I agree with minipie, and given the otherwise good history and what you've said I wonder if her dh is putting her up to all this or she's having a baby related freak out. It adds up to one more chance if I were you, I'd try in a few months to contact her, make it clear this subject should never be brought up again but that you'd like to have a friendship. If there were anymore attempts to pressurise you though, that'd be that. I suspect many people would just write her off completely.

Tiptops Wed 30-Jul-14 12:29:21

This is really sad, but you must realise it isn't your fault in any way and you shouldn't feel guilty. The nanny has soured what was a loving relationship with her unreasonable requests.

Gen35 Wed 30-Jul-14 12:31:28

I don't see how op did anything wrong with the letter? This woman has left her employment and has no access to the room in op's house anymore - that's not cheating the system even if it's unpalatable that she left a job she perhaps didn't have to?

chimera123 Wed 30-Jul-14 12:32:26

I can't see how I was wrong to write the letter though? She told me that she would no longer carry on working for me now she was pregnant, I that's all that I put in the letter.

Middleagedmotheroftwo Wed 30-Jul-14 12:37:29

OP, you say that you wouldn't contemplate doing what she has done, and that you work in a job and where any whisper of that would end my career instantly.

But you are complicit in what she has done, and have helped her to do it.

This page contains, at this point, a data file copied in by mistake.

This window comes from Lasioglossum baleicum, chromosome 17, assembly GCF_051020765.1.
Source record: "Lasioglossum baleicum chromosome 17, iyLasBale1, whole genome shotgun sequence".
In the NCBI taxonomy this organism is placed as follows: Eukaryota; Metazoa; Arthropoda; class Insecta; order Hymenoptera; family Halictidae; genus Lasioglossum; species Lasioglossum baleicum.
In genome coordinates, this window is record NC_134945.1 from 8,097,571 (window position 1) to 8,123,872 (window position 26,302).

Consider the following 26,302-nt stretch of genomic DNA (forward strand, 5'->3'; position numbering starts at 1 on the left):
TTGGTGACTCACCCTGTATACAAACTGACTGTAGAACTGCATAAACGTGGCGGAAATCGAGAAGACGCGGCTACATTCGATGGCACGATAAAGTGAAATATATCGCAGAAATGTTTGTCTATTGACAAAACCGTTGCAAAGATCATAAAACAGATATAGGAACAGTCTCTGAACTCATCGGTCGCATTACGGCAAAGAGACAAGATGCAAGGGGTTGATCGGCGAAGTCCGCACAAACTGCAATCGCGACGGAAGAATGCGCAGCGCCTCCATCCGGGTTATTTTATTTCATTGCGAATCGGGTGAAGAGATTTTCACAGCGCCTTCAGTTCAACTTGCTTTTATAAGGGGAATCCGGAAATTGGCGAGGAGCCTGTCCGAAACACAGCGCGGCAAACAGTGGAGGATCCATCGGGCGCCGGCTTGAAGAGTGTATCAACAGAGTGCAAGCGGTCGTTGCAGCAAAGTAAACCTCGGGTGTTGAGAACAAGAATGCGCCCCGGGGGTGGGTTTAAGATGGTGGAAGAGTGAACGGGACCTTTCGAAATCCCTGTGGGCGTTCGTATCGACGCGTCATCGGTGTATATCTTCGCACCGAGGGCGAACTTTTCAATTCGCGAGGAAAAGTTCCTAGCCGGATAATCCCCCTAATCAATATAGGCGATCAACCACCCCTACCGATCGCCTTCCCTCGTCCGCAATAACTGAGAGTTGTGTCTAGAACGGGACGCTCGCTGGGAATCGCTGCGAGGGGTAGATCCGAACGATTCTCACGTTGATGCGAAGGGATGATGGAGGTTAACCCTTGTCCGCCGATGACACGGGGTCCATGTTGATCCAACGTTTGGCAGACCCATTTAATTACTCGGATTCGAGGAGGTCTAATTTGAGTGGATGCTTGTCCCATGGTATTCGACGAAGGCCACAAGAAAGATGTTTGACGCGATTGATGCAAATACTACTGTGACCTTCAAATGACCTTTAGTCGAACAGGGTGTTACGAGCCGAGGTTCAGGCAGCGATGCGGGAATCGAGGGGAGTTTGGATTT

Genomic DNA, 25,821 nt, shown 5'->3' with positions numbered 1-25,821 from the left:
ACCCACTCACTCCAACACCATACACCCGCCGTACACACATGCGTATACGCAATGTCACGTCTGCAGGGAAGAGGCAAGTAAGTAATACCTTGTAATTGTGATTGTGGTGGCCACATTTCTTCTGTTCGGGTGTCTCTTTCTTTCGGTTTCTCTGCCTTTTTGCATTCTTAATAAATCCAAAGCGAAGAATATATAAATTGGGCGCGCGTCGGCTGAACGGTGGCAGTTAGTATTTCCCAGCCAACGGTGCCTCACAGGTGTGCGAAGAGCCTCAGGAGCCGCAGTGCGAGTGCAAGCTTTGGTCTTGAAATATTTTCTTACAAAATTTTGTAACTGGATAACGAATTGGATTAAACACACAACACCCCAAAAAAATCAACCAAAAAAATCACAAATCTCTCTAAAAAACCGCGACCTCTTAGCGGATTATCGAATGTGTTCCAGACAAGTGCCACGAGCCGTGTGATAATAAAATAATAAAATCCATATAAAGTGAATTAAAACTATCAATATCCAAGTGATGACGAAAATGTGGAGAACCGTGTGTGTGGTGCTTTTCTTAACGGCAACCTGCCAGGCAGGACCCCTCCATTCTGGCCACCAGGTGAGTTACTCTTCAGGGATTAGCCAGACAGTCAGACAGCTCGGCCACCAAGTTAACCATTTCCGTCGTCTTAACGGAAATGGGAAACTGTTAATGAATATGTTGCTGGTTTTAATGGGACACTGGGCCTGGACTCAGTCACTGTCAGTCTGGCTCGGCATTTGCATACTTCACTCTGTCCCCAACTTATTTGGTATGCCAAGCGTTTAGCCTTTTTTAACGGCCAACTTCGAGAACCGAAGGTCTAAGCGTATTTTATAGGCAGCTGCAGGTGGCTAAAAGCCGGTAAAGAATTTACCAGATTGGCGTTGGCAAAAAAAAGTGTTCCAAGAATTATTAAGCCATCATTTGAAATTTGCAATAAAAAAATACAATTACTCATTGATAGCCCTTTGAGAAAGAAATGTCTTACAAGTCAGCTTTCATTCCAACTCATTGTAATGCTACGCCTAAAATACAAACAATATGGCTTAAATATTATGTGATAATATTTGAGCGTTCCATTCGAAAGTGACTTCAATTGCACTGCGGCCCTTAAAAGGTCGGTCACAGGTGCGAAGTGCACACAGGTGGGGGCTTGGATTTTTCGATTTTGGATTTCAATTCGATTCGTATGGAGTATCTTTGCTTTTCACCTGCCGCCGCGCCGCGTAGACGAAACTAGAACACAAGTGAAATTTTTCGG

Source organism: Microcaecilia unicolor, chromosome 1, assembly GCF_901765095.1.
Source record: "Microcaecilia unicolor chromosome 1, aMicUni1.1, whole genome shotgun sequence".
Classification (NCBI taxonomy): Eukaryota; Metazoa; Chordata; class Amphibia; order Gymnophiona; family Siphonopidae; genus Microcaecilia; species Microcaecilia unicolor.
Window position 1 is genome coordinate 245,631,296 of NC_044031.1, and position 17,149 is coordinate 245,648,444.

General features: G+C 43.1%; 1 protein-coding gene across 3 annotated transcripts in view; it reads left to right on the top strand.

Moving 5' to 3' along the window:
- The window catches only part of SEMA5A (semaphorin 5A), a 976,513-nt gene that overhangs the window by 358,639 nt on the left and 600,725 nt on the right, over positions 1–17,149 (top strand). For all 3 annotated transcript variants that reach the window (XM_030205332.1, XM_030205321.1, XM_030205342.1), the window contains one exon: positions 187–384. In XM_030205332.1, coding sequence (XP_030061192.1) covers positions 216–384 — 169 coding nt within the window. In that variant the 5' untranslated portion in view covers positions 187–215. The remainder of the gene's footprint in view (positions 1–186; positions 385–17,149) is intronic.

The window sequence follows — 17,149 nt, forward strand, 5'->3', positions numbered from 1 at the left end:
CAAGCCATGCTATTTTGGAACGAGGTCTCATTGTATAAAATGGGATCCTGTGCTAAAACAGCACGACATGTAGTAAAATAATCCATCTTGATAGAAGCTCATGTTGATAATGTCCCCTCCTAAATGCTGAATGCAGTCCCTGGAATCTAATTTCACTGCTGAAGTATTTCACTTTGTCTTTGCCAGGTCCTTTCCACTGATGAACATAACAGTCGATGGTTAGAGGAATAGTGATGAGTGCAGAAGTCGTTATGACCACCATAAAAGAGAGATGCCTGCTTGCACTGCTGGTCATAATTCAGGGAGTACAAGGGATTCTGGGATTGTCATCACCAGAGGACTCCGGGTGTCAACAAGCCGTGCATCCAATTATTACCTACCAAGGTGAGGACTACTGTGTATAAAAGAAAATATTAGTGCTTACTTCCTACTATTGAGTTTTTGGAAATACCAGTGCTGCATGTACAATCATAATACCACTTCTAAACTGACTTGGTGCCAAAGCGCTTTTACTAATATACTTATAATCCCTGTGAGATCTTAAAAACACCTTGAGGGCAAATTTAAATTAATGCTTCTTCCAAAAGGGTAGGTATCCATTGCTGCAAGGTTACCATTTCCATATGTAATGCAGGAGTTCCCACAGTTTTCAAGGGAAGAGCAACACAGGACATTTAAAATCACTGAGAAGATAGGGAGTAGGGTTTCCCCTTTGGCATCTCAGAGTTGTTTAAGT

I'd start looking around for another job if I were you.

It sounds to me like this woman has taken you for a ride for several years. You say that she was an immigrant to this country, and that you've helped her by sending her on courses, helping her with paperwork and immigration issues, even paying my own accountant to do her self-employed tax accounts. Now she's trying to get her immigrant husband allowed in because she's pregnant.

This woman is taking you for a mug, she's managed to get you to help her cheat the system and get qualifications, all at your expense.

I'm not anti immigration, nor racist, but we don't want people like this in this country, no matter how many cuddles they are able to offer our children.

Could you not have employed someone who already had the right to live and work here?

Middleagedmotheroftwo Wed 30-Jul-14 12:39:11

But she deliberately left your employment in order to be able to get a free house. You didn't sack her. That's what you should have put in the letter. It's cheating.

sezamcgregor Wed 30-Jul-14 12:41:31

I think I'd be careful that she and her husband do not try to take legal action against you for dismissing her "because she's pregnant".

I also do not believe that it matters whether you have a job or not (I got my "free house" while myself and my partner were working full time!)

It is very sad that this situation has come about while she's been there for such a long time and has been such an important part of your son's life - it sounds like they've got a pretty skewed view of how the welfare system works, and being homeless while pregnant is hell.